A browser, also known as a web browser or Internet browser, is a software programme that displays and explores content on the World Wide Web. These pieces of content, which include images, videos, and web pages, are linked together with hyperlinks and labelled with URIs (Uniform Resource Identifiers). This is an example of a web page that can be viewed through a browser.
Over the years, there have been numerous web browsers that have come and gone. Tim Berners-Lee created the first, dubbed WorldWideWeb (later changed to Nexus), in 1990. However, NCSA Mosaic was the first graphical browser and the most widely used browser, which contributed to the Internet’s popularity.
What happens when you launch a browser for the first time?
If you’re connected to the Internet when you open your Internet browser, it will load your homepage or display a start screen with your favourite pages. Once opened, you can browse the Internet by following hyperlinks or use a search engine to find what you’re looking for.
What is required for a browser to function?
A browser requires a computer, smartphone, or tablet that meets the system requirements and has an active Internet or intranet connection that can communicate with other computers. There will be an error if there is no Internet connection.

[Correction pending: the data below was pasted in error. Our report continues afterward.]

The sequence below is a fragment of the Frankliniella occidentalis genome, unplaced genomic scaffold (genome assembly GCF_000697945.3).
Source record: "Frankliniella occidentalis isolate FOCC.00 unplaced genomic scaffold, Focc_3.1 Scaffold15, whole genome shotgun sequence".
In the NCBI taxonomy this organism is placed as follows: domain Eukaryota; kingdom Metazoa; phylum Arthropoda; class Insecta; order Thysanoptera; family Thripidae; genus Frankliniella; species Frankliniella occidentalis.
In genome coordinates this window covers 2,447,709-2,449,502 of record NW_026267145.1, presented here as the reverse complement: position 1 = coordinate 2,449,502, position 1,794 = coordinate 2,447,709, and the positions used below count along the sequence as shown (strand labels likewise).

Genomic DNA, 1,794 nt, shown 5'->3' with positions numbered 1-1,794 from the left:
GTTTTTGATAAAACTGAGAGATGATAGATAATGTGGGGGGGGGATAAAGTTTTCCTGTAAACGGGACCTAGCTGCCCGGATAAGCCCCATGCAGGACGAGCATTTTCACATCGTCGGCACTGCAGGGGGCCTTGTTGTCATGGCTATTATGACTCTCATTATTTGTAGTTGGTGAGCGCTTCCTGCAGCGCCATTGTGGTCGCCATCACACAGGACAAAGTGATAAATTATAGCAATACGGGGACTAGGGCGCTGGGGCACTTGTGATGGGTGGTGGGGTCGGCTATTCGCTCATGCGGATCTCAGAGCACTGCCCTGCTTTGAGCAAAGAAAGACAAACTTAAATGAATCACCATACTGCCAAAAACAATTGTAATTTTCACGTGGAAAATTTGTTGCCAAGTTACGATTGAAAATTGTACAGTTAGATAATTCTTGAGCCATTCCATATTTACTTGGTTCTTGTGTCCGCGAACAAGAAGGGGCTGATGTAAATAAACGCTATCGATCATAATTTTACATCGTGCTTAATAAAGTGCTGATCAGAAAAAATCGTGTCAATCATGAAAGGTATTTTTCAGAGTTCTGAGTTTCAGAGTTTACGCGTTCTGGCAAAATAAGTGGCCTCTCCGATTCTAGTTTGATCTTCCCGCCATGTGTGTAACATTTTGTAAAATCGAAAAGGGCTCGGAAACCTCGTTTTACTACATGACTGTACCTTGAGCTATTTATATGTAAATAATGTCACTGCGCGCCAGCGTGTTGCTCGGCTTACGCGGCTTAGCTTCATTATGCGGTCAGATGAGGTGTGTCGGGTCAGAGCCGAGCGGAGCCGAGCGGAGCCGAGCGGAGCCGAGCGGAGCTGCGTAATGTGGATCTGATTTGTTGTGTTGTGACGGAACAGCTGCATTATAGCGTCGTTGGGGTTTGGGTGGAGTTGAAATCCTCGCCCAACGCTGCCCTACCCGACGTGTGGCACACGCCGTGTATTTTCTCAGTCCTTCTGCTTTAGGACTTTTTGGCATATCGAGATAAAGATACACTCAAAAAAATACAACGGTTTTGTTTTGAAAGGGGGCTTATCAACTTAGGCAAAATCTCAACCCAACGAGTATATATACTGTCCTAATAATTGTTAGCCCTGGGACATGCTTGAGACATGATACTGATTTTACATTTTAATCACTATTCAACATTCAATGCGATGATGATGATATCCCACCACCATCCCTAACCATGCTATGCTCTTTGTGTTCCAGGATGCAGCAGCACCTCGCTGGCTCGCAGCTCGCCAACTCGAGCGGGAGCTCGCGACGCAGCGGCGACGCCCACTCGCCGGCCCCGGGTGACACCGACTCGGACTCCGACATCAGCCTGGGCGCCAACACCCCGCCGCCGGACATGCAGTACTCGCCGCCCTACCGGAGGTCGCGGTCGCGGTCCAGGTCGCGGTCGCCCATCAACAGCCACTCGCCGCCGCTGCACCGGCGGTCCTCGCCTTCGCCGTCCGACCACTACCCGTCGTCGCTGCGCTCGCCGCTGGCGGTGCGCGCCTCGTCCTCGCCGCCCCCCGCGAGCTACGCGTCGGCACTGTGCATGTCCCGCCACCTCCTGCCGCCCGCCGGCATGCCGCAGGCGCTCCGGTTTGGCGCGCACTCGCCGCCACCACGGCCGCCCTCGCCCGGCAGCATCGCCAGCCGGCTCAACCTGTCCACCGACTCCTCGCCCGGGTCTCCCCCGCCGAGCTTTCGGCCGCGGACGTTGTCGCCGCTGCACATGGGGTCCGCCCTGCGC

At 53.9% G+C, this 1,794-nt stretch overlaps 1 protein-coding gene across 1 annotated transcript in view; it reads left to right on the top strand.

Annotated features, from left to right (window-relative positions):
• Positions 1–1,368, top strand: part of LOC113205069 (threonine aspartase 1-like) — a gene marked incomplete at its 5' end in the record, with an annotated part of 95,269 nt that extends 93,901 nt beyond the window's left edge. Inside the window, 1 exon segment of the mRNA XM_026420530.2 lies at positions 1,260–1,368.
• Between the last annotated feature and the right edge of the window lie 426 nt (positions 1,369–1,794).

Why do I keep getting errors in my browser?
The browser may encounter a variety of errors while in use. An HTTP status code is typically returned as an error. For example, while browsing, you may encounter a 404 error, indicating that the page you’re attempting to access is no longer available. The following table contains a complete list of HTTP status error codes and their meanings.
Navigating in a Browser
Each browser includes a navigation toolbar that assists you in navigating the Internet. The navigation toolbar has undergone significant changes to streamline its appearance and functionality, as seen in the images below. However, the navigation arrows and address bar will almost certainly remain in the toolbar.
A summary of the browser bar’s buttons, menus, and functions
As we mentioned in the previous section, many Internet browser buttons and options have been relocated or eliminated over time. As a result, some of the options listed below may not be immediately visible in your browser.
Settings (menu) (menu)
Today, nearly all modern browsers place advanced options and features in the upper-right or lower-left corner of the browser window. The menu button on each browser is unique:
Internet Explorer, for example, has the IE tools button (gear icon), Chrome has the Chrome settings button (kebab menu), Firefox has the Firefox menu button (hamburger menu), and Opera has the Opera menu button icon.
The back button returns you to the previous page that referred you to the current page. This button is frequently shaped like an arrow pointing to the left.
Why does my Internet back button occasionally stop working?
Learn how to make an HTML back button.
The forward button advances you one page. It only works if you used the back button previously. If you haven’t gone back yet, the forward button in your browser will be greyed out.